After months of blood sweat and tears, Jongla is thrilled to release our new app – SoundMash!
SoundMash is a service that allows you to have fun with sound. While there are hundreds of audio apps on Google Play, we want to shake things up by providing something unseen before.
If 2016 taught us anything, it is that if a picture is worth 1,000 words, an animated GIF is worth 10,000! GIF sharing services have sprung up and the juggernauts of the Internet are only now reacting to the craze. But Jongla, being ahead of the curve, wants 2017 to be the year of the GifMASH. GifMash = Gif + Your Voice.
GifMash with voice
The idea is we find an awesome gif, record a sound for it, play with several fun filters and then share our favourite creations with friends! What is really going on is that the processors and GPU are being slammed to animate tons of gifs, do realtime audio processing, and merge all of it together in a video. How can we get all that done fast while being responsive? Enter parallel processing!
SoundMash in action
Tech talk: making your CPUs work for their money
Audio processing can be thought of as a set of operations performed on a data stream that results in some sort of useable output – an FFT, a sound file, metadata, etc. As modern Android devices are now shipped with up to 8 cores, the question becomes how we can harness their power to process audio rapidly.
The naïve approach is to simply run various tasks on various processors and pray that they are executed in the correct order (we tried this).
The over-engineered approach is to come up with an intricate graph that triggers the execution of certain tasks after others (we tried this too…we try a lot of things at Jongla…). The problem with this is that the system spends a high amount of CPU time just traversing the graph, outweighing the benefits of parallelization.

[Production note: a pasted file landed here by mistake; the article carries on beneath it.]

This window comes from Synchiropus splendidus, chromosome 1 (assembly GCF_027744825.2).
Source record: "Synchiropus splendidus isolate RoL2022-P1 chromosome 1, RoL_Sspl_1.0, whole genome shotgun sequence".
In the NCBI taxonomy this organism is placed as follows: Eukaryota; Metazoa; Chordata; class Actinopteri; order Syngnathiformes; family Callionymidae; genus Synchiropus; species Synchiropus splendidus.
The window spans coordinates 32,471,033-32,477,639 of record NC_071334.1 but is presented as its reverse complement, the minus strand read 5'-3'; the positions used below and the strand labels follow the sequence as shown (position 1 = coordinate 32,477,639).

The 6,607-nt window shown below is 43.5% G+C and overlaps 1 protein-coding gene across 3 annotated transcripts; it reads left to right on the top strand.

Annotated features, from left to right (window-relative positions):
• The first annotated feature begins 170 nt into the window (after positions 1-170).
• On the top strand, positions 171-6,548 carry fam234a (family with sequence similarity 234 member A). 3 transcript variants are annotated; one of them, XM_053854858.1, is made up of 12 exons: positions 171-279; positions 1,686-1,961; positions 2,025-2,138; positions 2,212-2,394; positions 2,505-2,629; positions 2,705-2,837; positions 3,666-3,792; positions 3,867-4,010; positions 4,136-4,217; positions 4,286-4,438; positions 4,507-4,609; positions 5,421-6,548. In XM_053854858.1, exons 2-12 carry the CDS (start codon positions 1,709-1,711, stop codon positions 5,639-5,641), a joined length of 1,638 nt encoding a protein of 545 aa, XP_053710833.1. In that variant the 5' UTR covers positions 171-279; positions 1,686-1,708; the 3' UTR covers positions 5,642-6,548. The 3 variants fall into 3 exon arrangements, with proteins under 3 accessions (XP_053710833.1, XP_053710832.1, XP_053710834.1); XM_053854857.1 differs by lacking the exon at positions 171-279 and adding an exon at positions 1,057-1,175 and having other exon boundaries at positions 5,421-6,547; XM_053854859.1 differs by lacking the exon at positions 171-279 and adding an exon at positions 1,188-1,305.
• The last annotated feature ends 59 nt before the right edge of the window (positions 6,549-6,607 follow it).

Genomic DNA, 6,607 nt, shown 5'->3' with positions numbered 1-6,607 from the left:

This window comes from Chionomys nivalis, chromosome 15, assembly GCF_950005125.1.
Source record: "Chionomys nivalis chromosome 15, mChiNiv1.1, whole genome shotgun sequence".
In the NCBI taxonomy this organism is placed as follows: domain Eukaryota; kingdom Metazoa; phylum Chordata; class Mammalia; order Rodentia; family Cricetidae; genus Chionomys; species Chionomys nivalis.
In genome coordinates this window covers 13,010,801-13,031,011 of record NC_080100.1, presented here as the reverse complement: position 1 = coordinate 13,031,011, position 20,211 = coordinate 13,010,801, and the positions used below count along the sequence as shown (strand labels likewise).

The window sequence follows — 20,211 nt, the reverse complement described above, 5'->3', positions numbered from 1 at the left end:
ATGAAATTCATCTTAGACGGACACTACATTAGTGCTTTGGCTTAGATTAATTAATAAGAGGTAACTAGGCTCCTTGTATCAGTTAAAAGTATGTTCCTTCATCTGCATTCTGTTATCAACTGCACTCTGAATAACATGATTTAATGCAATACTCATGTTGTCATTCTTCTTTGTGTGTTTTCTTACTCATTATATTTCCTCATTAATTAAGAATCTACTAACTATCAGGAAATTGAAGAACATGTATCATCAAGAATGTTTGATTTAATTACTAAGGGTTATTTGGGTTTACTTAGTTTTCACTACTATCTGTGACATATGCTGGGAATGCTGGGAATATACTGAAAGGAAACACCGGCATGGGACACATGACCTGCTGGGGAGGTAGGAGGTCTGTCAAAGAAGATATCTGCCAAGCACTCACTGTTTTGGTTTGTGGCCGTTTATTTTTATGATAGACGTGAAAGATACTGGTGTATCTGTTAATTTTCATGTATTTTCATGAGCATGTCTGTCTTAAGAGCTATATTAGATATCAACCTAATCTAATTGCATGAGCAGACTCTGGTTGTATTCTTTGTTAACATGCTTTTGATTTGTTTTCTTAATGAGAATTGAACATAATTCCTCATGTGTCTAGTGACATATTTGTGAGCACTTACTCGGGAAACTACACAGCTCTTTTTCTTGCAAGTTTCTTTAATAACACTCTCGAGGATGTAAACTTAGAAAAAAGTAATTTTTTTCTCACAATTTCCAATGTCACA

The approach that SoundMash uses is to separate our algorithm into two stages: buffering and processing. Buffering represents the transmission of data between audio units whereas processing represents actions on the data once it is consumed by the unit. By conceptualizing the problem as such, all processing can happen in parallel because it is acting on local copies of data instead of the original data itself. Buffering, on the other hand, happens in series. This makes sure that the same data is never accessed by two functions at the same time, which can (does) lead to race conditions.
We have measured that only about 6% of time is taken at the buffering stage, which means that 94% of time is used on processing. So, 94% of our processing can be parallelized. Of course, as most machines only have up to eight cores, we can never parallelize every processing task (there are hundreds). But even with a thread pool of eight threads, we see a performance boost of two to three times the non-parallelized alternative.
Try now and give us feedback!
GifMash is one of several projects currently underway at Jongla that makes sound more social. Best ones of these projects will eventually become part of our SoundMash Android application. By following this blog, you’ll see the questions that we’re asking and (hopefully) answering over the next few months. Of course, we appreciate all the input we can get, so don’t hesitate to get in touch and share your thoughts. And, most importantly, download SoundMash!